VinePair wine enthusiasts, we hear you! Readers have told us how hard it has been to discover new wines during the pandemic. Somms are in short supply, as many restaurants are still closed. Online wine platforms have algorithms that prioritize the same big brands, and many customers are still picking up their wine shop orders curbside. So we reached out to wine professionals we admire to ask for their help. With the challenge to build a 12-bottle case for under $250, these wine pros sifted through hundreds of bottles to find the best case possible — so you don’t have to. (And for wine pros who work with a brand, we also let them choose one of their own wines to highlight.) Then, we choose a retailer that ships nationally, and the pros only learn which retailer they’ll be choosing from after they accept the challenge. Their only guidance? Find wines that will wow wine enthusiasts.
In this $250 Case Challenge, Washington, D.C. beverage professional Vincent Moten was tasked with selecting 12 bottles from Gary’s Wine, a wine retailer and marketplace with locations in New Jersey and Napa, Calif., that ship to 38 states.
Moten, a wine pro with WSET level 2 certifications and wine sales representative, is the CEO of Elevate Your Tastes, a wine-tasting platform currently conducting online events. When he’s not working with wine, Moten explores his other passion: cars. Moten originally planned on working in the automotive world, “then life happened and I ended up selling wine,” he says.
The Covid-19 pandemic has changed the way that Moten discovers new wine. Before, Moten says, “I never purchased wine online for fear of the unknown.” Now, as delivery laws have loosened during the pandemic, Moten has been surfing the web regularly to find new and exciting bottles. “I’ve also been paying closer attention to the Black wine professionals on social media to see what they’re consuming, as that has helped guide me to certain producers,” he says.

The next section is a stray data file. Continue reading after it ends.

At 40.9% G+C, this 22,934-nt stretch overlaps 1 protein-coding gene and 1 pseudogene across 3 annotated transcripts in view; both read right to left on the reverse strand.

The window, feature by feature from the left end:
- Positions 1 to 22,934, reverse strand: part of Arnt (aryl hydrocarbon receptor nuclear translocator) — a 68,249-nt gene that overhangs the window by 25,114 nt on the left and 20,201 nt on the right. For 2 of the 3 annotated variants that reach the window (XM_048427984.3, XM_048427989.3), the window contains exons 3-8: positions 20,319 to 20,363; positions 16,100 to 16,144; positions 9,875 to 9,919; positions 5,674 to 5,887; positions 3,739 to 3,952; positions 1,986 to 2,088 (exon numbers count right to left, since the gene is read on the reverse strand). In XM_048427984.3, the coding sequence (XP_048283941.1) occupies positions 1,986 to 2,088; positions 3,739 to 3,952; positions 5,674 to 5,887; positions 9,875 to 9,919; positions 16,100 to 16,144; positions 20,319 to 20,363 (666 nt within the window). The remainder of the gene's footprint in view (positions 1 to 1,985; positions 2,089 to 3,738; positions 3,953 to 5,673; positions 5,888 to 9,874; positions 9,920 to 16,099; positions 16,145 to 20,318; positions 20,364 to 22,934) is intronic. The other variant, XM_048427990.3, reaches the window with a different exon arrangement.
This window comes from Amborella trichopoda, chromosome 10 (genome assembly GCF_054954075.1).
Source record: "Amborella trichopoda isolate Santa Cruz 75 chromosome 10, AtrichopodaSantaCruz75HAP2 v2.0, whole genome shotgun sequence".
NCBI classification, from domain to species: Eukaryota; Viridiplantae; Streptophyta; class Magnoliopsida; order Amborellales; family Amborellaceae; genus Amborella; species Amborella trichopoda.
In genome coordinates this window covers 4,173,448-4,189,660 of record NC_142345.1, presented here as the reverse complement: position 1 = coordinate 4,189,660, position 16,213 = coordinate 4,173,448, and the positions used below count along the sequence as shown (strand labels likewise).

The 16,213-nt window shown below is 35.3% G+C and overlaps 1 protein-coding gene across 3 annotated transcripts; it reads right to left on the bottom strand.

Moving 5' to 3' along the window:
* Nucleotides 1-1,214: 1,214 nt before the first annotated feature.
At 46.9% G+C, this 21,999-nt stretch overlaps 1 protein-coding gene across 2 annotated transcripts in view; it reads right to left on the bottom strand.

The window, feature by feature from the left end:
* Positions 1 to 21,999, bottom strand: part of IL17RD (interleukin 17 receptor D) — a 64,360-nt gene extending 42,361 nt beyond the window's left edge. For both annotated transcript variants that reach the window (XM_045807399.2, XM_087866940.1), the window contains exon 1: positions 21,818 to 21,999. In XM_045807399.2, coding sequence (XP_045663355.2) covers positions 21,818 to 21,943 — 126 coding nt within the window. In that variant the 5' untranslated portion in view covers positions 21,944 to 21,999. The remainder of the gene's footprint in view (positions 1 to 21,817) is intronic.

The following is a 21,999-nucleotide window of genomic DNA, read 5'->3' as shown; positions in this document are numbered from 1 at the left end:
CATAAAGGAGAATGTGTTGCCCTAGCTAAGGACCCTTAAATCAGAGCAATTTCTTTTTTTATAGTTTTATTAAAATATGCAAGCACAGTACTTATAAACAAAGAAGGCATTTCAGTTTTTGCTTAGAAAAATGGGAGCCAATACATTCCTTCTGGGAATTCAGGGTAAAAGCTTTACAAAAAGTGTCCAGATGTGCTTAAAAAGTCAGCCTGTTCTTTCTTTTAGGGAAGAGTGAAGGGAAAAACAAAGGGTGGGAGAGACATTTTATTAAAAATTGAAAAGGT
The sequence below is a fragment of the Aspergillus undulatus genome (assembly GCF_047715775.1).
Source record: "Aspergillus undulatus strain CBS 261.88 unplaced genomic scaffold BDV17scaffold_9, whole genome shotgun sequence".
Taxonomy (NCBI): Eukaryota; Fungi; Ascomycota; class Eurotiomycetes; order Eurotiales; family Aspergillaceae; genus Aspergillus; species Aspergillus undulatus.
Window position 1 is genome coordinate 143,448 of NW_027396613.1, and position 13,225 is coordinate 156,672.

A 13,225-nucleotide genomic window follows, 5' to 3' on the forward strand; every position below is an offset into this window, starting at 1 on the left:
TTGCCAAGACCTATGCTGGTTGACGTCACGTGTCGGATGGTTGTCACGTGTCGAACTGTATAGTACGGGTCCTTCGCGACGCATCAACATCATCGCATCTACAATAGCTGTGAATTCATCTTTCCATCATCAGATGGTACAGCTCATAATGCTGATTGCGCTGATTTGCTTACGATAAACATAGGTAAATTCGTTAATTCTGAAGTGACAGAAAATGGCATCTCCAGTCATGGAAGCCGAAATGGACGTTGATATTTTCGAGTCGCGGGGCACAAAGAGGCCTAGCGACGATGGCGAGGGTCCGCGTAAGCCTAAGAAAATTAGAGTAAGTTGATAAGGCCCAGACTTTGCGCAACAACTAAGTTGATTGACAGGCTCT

When picking his $250 case, Moten focused on terroir, celebrating the locations where each of his picks are from. “I think it is important to highlight that wine is extremely expressive of the place that it comes from, and the people that are behind it,” Moten says. “In this Case Challenge, I wanted to ensure that you could see how fun it is to experiment with aromatic whites and luscious reds, because there’s a wine for everyone.”
Moten also made sure that the 12 bottles below showcase “solid QPR” — quality-to-price ratio. Along with still whites and reds, he made sure to include some bubbly “because why not? Bubbles are not just for celebrations,” he says, “but they are certainly enjoyed extensively during times to warrant it.”
“To kick things off, we are starting with one of my favorite grapes from my favorite regions! Sancerre grows some of the world’s most iconic and highly sought-after Sauvignon Blanc grapes in the Loire Valley. This is a classic example of what a refreshing Sauvignon Blanc should taste like,” Moten says.
Domaine des Grandes Perrières, established by Jérôme and Frédérique Gueneau in 1993, aged this 2019 Sancerre on lees. “The winery is located in a small village on the northern side of Sancerre by the name of ‘Sury-en-Vaux,’ and Jérôme and Frédérique really believe in allowing the purity of the fruit to resonate in the glass. The minerality that is normally more prominent from this region is actually more subtle in this particular wine. I suggest enjoying this with some fresh seafood or really just on its own, because it’s stellar!”
“I’m a firm believer that we need to introduce more Viognier to consumers, and lucky for me, I stumbled across this excellently valued wine from a higher-quality producer in South Australia!”